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Cablegate: Constitutional Court Ruling Expected November 11

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PP RUEHWEB

DE RUEHBO #0497 3112021
ZNR UUUUU ZZH
P 072021Z NOV 05
FM AMEMBASSY BOGOTA
TO RUEHC/SECSTATE WASHDC PRIORITY 9502
INFO RUEHCV/AMEMBASSY CARACAS 6729
RUEHLP/AMEMBASSY LA PAZ NOV LIMA 2887
RUEHQT/AMEMBASSY QUITO 3402
RUEHGL/AMCONSUL GUAYAQUIL 3310

UNCLAS BOGOTA 010497

SIPDIS

SIPDIS

E.O. 12958: N/A
TAGS: PGOV CO
SUBJECT: CONSTITUTIONAL COURT RULING EXPECTED NOVEMBER 11
ON GUARANTEES LAW


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Summary
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1. Colombia's Constitutional Court is expected to rule
Friday, November 11 on the Electoral Guarantees law, which
sets out the presidential campaign "rules of the game" for
incumbents seeking second terms. A leading weekly newspaper,
which accurately predicted the Court's recent reelection
decision a month before it was issued, reported November 5
that the Court would uphold the Gurantees law by a vote of at
least 6-3; the paper's sources suggested the vote could be as
high as 8-1. Such a decision would be the final green light
President Uribe needs to run again in 2006. End summary.

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Court Ruling Expected November 11
---------------------------------

2. Court president Manuel Jose Cepeda said when announcing
the Court's reelection decsision October 19 that he expected
a ruling on the Electoral Guarantees law by November 11;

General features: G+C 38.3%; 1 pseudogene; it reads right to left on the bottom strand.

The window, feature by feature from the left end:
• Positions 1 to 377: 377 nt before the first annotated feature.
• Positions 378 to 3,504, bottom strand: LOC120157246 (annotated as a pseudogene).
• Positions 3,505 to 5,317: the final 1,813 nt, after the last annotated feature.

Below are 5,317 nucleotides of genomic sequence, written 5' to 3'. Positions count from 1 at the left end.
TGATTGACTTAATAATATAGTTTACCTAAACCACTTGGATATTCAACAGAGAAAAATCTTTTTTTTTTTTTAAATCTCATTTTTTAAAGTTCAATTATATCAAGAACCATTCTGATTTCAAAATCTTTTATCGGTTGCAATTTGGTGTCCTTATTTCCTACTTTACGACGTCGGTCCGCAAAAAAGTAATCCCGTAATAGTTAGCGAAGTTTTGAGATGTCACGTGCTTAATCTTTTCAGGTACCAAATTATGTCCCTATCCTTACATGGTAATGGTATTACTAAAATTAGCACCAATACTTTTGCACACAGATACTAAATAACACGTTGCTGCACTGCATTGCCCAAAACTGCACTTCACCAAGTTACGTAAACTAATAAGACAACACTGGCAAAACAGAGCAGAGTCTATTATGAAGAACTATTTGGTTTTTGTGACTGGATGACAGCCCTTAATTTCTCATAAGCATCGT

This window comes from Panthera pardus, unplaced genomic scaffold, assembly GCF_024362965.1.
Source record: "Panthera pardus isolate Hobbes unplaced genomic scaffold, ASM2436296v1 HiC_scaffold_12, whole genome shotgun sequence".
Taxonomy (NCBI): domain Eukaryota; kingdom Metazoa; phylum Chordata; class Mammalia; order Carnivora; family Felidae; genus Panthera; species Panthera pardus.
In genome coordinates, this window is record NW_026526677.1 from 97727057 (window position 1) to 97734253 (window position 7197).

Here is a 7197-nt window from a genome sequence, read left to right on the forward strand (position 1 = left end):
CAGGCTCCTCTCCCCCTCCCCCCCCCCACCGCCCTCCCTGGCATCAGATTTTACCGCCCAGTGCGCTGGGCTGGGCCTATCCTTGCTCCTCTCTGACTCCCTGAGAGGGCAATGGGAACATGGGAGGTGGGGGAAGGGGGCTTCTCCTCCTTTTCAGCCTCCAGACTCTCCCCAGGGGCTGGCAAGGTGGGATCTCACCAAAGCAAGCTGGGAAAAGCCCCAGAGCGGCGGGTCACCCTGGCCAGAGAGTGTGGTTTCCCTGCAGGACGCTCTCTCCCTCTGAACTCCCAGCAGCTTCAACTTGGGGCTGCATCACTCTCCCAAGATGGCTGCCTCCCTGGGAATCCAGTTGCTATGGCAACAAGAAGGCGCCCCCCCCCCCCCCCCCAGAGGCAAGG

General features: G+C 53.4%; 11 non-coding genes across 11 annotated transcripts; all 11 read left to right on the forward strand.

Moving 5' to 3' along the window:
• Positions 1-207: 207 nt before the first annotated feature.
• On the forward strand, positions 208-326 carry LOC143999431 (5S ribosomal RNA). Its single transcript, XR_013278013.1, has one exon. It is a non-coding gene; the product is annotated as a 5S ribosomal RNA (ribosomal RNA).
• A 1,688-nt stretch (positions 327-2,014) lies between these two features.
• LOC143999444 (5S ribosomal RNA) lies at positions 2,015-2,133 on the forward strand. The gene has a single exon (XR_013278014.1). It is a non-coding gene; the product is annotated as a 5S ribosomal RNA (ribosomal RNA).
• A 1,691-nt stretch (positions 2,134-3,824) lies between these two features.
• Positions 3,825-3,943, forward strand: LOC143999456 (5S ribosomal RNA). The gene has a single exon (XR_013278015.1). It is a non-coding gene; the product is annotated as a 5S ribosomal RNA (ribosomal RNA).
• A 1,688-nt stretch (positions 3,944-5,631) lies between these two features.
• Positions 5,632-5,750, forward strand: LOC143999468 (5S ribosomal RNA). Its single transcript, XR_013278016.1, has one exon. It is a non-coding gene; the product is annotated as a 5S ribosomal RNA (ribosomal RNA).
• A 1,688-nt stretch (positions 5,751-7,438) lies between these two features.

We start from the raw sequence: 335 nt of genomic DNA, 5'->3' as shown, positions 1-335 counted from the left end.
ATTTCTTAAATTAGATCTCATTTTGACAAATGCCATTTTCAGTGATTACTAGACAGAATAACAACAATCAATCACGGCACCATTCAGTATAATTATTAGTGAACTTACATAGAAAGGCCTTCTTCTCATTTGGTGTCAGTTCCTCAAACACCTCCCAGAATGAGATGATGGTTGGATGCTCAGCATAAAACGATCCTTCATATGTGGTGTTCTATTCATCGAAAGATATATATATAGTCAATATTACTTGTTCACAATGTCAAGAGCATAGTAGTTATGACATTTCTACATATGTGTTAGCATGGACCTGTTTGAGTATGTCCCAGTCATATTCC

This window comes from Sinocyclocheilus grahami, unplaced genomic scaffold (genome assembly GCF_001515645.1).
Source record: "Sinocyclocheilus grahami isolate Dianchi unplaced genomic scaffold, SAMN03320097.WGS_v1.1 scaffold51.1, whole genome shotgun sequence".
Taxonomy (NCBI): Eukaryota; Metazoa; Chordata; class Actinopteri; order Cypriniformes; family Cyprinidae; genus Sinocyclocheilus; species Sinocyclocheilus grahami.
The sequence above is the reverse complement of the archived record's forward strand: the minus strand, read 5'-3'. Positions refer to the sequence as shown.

commentators, quoting Court sources, have reinforced Cepeda's
statement in recent days. The Court has various options
available to it: uphold the law; reject it as
unconstitutional; return it to the legislature for revisions;
or interpret it in a way that essentially rewrites the text
to ensure as level a playing field as possible for candidates
running against an incumbent president.

---------------------------------
Attorney General Strongly Opposed
---------------------------------

3. Attorney General (Procurador General de la Nacion)
Edgardo Maya argued in a written submission to the Court that
the law suffered from a large number of defects, some of a
constitutional nature. He suggested the Court declare
certain sections of the law unconstitutional and return the
law to the legislature to correct a larger number of
"curable" deficiencies. The Court largely ignored Maya's
submission against reelection in the run-up to its October 19
decision in favor.

---------------------------------------------
Leading Weekly Predicts Court Will Uphold Law
---------------------------------------------

4. The weekly "El Espectador" newspaper predicted November 5
that the Court would rule by a vote of at least 6-3 that the
law was constitutional. The paper suggested the Court would
address the law's substance and essentially interpret unclear
sections in a manner favorable to candidates challenging an
incumbent president, thus avoiding the need to return the law
to the legislature for additional work (which could prove
awkward for reasons of timing). The paper, which accurately
predicted the Court's October 19 reelection decision, said
two judges that it counts as negative votes could vote with
the majority, which would result in an 8-1 decision to uphold
the law. Such a ruling would be the final green light Uribe
needs to put his name on the ballot for the May 2006
presidential race.

5. COMMENT: Most legal analysts and political pundits assume
a favorable decision. While likely, the Court has made
surprising decisions in the past. As in the days prior to
the decision on reelection, Court sources remain tight-lipped
about a final outcome.
WOOD

© Scoop Media

 
 
 
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